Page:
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Discussion Starter · #1 ·
Hey everyone,

First time EV buyer here.

My wife and I are about to close on an EV6 and I was wondering what I need to do to get the $7500. We will definitely have a tax bill high enough to get the full amount, but I wasn't sure if I needed to either get something in writing from the dealer, or just fill out a tax form when I do my taxes next year.

If there is only a certain amount of tax credits available per manufacturer, how will they know who to give it to first if that makes sense?
 

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Manufacturer took mine and rolled it into the car as a discount, so can't answer this for you. It would seem you would need to add it on your taxes and use your purchase documents as evidence, but I can't say for certain.
 

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Discussion Starter · #6 ·
I believe each manufacturer has a 200K limit on cars that can use the $7,500 tax credit - Kia is nowhere near hitting that- as long as you have over a 7500 federal tax bill at the end of the year you will be fine.
Awesome, thank you. So there are no documents I need from the dealership other than the typical forms from a purchase?
 

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Hey everyone,

First time EV buyer here.

My wife and I are about to close on an EV6 and I was wondering what I need to do to get the $7500. We will definitely have a tax bill high enough to get the full amount, but I wasn't sure if I needed to either get something in writing from the dealer, or just fill out a tax form when I do my taxes next year.

If there is only a certain amount of tax credits available per manufacturer, how will they know who to give it to first if that makes sense?
My accountant say all he needs is the VIN.
 

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I believe each manufacturer has a 200K limit on cars that can use the $7,500 tax credit - Kia is nowhere near hitting that- as long as you have over a 7500 federal tax bill at the end of the year you will be fine.
To clarify, to get the full credit you need a federal tax liability of $7500, which the total of all the assessed taxes (line 24 on p. 2 of the 1040), not the "What you owe" (line 34) that accounts for what you already paid and other credits.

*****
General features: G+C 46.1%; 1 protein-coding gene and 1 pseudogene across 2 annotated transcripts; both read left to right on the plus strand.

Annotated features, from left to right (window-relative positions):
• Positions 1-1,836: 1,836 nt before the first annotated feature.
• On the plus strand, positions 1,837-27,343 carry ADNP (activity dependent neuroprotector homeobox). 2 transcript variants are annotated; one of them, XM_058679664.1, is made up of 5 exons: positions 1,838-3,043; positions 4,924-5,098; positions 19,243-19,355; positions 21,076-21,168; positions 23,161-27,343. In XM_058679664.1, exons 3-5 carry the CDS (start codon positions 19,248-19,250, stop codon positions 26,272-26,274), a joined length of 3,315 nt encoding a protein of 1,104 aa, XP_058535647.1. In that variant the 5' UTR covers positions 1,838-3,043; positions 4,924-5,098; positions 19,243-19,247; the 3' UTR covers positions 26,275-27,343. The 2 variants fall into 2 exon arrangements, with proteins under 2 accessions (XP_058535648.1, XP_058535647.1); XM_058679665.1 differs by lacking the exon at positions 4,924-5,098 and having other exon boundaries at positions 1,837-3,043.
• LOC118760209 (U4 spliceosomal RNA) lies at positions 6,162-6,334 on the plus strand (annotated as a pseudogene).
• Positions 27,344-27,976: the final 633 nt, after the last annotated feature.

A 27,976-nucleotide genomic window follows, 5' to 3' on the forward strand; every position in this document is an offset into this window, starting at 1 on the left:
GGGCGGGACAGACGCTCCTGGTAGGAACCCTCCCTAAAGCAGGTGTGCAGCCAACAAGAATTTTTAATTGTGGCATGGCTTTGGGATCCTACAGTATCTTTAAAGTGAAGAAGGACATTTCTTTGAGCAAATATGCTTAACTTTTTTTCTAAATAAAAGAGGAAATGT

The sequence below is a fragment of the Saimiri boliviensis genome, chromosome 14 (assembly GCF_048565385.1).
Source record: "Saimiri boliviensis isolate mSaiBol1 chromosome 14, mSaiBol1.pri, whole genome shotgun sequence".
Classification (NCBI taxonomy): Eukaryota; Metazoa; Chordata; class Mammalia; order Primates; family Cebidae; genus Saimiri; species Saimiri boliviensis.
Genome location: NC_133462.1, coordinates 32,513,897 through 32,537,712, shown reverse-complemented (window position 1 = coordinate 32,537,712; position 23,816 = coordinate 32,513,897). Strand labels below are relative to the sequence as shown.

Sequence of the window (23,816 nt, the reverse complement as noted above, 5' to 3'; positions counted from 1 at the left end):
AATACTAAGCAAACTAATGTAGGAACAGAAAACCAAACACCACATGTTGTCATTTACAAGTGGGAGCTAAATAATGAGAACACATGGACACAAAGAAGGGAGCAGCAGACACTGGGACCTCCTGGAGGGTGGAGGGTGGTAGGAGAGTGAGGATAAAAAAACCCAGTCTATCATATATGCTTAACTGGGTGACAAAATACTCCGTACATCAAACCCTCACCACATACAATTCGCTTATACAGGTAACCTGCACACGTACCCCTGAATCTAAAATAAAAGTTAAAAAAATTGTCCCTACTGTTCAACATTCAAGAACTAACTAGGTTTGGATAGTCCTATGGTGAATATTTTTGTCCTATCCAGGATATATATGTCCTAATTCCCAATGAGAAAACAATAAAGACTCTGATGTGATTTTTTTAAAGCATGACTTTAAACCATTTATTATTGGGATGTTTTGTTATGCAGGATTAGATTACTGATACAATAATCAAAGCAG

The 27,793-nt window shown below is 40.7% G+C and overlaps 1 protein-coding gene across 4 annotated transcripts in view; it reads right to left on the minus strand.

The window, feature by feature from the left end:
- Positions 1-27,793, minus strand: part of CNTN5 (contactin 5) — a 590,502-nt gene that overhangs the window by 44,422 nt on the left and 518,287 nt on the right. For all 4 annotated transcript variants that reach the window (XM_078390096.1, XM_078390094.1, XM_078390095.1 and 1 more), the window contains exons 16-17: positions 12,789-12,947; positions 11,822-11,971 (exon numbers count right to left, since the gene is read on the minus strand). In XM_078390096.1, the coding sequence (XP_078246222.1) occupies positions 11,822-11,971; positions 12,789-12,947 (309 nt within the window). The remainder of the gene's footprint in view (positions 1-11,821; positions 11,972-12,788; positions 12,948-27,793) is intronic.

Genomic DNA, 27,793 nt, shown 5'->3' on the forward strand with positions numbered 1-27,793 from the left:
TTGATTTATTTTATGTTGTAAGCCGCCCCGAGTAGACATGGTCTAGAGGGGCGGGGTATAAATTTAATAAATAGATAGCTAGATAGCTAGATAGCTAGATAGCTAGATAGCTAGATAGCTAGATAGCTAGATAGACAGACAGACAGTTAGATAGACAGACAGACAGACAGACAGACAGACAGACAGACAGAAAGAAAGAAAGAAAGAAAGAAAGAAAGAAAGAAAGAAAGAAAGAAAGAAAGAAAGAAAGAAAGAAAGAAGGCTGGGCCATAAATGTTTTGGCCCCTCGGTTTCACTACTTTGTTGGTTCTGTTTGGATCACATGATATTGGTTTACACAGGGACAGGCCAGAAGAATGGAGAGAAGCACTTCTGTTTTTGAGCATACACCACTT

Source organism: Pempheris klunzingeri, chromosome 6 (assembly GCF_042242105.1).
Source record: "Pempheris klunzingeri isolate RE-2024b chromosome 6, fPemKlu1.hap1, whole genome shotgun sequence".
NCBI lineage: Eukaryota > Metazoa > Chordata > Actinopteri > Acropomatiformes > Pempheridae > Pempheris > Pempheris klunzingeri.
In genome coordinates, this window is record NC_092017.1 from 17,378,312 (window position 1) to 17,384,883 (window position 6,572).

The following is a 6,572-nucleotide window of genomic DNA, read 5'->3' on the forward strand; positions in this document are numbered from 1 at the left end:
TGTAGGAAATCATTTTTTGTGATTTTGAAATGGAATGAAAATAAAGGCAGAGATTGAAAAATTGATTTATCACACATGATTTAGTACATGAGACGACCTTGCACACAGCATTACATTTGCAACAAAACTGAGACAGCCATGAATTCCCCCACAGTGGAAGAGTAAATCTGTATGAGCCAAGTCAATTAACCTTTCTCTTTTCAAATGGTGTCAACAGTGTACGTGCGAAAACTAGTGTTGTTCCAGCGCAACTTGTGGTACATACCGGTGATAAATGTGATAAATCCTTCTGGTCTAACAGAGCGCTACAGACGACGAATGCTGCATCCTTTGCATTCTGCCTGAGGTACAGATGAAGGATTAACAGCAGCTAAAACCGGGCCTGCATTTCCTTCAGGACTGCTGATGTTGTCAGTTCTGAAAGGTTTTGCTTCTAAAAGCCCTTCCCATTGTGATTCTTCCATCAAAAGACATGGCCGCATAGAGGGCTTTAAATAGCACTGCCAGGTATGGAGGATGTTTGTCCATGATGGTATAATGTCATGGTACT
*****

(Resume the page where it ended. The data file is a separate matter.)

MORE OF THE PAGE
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Form 8910 is for alternative fuel vehicles (e.g., fuel cells), and expired for tax year 2021. Form 8936 is for battery electric vehicles and is the form you will need to file with your federal form 1040.
 

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Typically if you are leasing you don't get the tax credit. That credit "belongs" to the owner/purchaser of the vehicle. In the case of a lease, the financing institution. However, YMMV.

When I bought my 2017 Volt, I got the full $7500 tax credit which came off the top of my taxes. When I bought my solar in tax year 2020, after retiring, I didn't have enough to get the $7000 credit, but carried over the remainder in tax year 2021. Again, everyone's tax situation is different so YMMV.
 

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Go onto the IRS website and use their withholding calculator.


This will tell you what to change your W-4 to with your employer to get your tax credit during the year instead of in your return. You put in the data from your last paycheck and it does the math to see what number to put to reduce the federal taxes taken from your paycheck. I knew I was getting an EV this year so I changed my W-4 at the start of 2022 and put $7500 on the additional credit line. Your number will be higher since we are part way through the year and they will need to take out even less to catch up.
 
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